A Billings attorney who has twice been suspended by the Montana Supreme Court is under investigation again for misconduct.
Brian Kohn has been accused of six violations of professional misconduct, including committing criminal perjury or false swearing and failing to return unearned fees to a client.
The Office of Disciplinary Counsel, the state’s attorney watchdog, filed against Kohn in April and held a formal hearing in October. There is no deadline for a finding on the complaint, which will be made by the Commission on Practice, a body appointed by the Supreme Court.
The complaint stems from Kohn’s representation of William Beeman, a Billings resident who approached the lawyer in 2014 to handle his divorce. Beeman later asked Kohn to represent him on a criminal case after he was charged with assault.
Kohn took on the criminal case in the middle of his second misconduct investigation.
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In the divorce case, Kohn failed to resume proceedings after Beeman asked. Beeman had reconciled with his wife for a period, during which he asked the attorney to put the divorce on hold, later deciding to proceed with the separation and instructing his lawyer accordingly.
But Kohn took no further action on the case after filing the petition, the complaint said.
The presiding judge dismissed the divorce petition because no action had been taken in more than a year.
“(Kohn) simply abandoned Beeman,” the complaint said.
The complaint also said Kohn failed to withdraw from the divorce case or inform his client when he was suspended by the Supreme Court.
That suspension, for missing a deadline to file for a client’s post-conviction relief, was ordered on March 10, 2015, to last for 60 days beginning May 1, 2015.
Kohn was required to notify his client, opposing counsel and the courts of his suspension within 10 days, under the Rules for Lawyer Disciplinary Enforcement, which are written and enforced by the Montana Supreme Court.
Kohn told the Supreme Court in an affidavit seeking reinstatement that he had “candidly” informed his clients about the suspension and helped them find alternative counsel.
But in its review of Kohn, the Office of Disciplinary Conduct found Kohn hadn’t told Beeman about the suspension. Because of that, Kohn committed the criminal act of perjury or false statement, the watchdog group said.
Beeman could not reliably get in touch with Kohn and went for “long periods of time” without hearing from him, the complaint said. Kohn failed to keep his client informed on his cases.
The complaint also said Kohn failed to return unearned fees to Beeman. The client paid a total of $8,500 for Kohn’s representation on the divorce and criminal matters, according to the complaint.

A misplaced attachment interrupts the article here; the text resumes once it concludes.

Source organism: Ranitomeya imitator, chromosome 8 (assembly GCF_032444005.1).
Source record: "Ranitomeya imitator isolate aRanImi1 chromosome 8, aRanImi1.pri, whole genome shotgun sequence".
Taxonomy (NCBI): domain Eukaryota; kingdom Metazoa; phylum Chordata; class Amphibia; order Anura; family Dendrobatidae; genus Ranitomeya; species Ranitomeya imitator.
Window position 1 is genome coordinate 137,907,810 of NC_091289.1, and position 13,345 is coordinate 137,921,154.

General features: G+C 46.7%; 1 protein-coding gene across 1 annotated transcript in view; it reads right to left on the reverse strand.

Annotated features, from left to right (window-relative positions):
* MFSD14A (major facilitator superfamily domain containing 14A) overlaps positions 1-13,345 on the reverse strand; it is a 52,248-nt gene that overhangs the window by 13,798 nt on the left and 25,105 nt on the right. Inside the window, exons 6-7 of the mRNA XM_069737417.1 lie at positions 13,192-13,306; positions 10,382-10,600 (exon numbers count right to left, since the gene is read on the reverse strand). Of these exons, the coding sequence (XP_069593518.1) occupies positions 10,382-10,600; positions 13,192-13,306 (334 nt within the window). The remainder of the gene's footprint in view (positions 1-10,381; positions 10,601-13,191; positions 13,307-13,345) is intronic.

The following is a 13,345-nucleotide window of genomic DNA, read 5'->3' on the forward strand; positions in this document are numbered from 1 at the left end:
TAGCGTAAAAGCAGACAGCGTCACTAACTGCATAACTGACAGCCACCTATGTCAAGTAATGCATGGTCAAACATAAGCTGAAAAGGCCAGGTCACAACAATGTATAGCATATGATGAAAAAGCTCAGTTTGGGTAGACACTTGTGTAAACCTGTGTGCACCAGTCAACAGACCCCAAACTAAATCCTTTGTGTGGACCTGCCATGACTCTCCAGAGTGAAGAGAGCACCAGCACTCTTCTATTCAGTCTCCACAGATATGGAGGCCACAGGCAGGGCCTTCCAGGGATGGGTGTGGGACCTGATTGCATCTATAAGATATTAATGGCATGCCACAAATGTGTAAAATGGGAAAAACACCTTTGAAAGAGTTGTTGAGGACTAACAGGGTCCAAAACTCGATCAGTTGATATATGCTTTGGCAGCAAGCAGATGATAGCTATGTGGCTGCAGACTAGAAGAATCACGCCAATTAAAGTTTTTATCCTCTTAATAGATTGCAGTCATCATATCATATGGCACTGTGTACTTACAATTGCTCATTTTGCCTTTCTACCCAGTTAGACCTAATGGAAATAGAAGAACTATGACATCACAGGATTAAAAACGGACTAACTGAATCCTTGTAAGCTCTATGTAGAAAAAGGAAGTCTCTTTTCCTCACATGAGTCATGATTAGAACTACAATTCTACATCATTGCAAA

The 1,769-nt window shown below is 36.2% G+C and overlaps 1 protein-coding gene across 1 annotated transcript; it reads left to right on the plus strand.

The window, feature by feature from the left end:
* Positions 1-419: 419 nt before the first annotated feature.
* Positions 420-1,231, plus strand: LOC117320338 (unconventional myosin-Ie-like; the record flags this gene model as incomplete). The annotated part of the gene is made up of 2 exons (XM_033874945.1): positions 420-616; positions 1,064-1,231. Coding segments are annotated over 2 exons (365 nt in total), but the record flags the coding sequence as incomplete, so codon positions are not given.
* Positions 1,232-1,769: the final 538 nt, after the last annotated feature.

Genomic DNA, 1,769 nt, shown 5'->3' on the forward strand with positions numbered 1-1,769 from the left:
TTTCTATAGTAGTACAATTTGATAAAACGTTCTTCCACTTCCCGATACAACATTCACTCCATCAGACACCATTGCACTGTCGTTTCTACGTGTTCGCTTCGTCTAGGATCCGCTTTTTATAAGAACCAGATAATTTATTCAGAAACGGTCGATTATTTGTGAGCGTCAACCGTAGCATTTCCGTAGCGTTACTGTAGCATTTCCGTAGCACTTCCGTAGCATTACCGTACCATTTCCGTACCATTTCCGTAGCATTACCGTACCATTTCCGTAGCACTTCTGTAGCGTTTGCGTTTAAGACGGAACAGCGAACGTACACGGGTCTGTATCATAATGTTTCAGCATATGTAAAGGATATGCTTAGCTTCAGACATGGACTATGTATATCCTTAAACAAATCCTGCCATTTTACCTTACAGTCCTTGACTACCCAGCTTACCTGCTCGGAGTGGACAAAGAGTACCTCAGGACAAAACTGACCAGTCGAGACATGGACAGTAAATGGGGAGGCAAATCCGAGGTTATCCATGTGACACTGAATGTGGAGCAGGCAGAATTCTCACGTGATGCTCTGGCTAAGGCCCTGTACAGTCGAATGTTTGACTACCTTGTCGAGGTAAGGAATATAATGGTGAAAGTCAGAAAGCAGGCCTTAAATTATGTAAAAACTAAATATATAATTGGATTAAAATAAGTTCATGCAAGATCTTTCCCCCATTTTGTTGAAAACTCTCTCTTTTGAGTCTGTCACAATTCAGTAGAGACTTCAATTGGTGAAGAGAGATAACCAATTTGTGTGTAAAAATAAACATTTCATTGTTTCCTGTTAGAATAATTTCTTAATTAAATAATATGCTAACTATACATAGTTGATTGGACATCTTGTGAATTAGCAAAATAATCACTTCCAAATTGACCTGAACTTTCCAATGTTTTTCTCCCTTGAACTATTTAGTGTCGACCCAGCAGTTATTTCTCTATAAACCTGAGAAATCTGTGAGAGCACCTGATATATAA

Beeman disputed those amounts in his response but provided no alternative figures for the fees.
In the criminal case, Kohn filed to continue Beeman’s trial on the same date Kohn was suspended for the second time, for a period of seven months.
Kohn wrote that he did so to accommodate his client’s out-of-town travel, presumably for work, and that he was unaware he had been suspended at the time he filed to delay the trial.
But the second suspension should have come as no surprise to Kohn, since a month and a half earlier the Commission on Practice found that he had committed misconduct and had recommended the seven-month suspension.
Kohn’s second suspension came after he failed to inform a client that his appeal of a DUI conviction had been denied. Because Kohn never told the client, the client missed a deadline to appear at the municipal court clerk’s office to register for programs and payments related to the conviction, triggering a warrant for the client’s arrest, the commission found.
And when the Office of Disciplinary Counsel asked Kohn for his file on the DUI case, which contained just two briefs, the attorney said the rest of the paperwork might be missing because there had been a flood in the storage area where his files were kept. The flood occurred before Kohn took the case, the commission found.
In his response, Kohn admitted he failed to act with “reasonable diligence and promptness” in representing Beeman.
Kohn also agreed that Beeman had eventually asked him to resume divorce proceedings, reiterating that Beeman had expressed second thoughts about the separation.
“However, due to the erratic, irrational behavior of his wife, Beeman and the undersigned discussed the dissolution petition on file with the clerk and determined to leave it on file in case his wife acted similarly and attempted to leave with the children.”
Beeman was later charged with felony assault after prosecutors say he tried to choke his wife after an argument about finances. Kohn represented Beeman in that matter, as well as on a protection order later filed against him.
Kohn could not be reached for comment Friday. His listed business number was disconnected, and office staff at 2722 Third Ave. N., where he previously rented office space, said he had not been in the building for a year and had left no contact information.
Kohn was one of three attorneys to be suspended in 2016. The Office of Disciplinary Counsel received 291 informal complaints that year regarding lawyer conduct.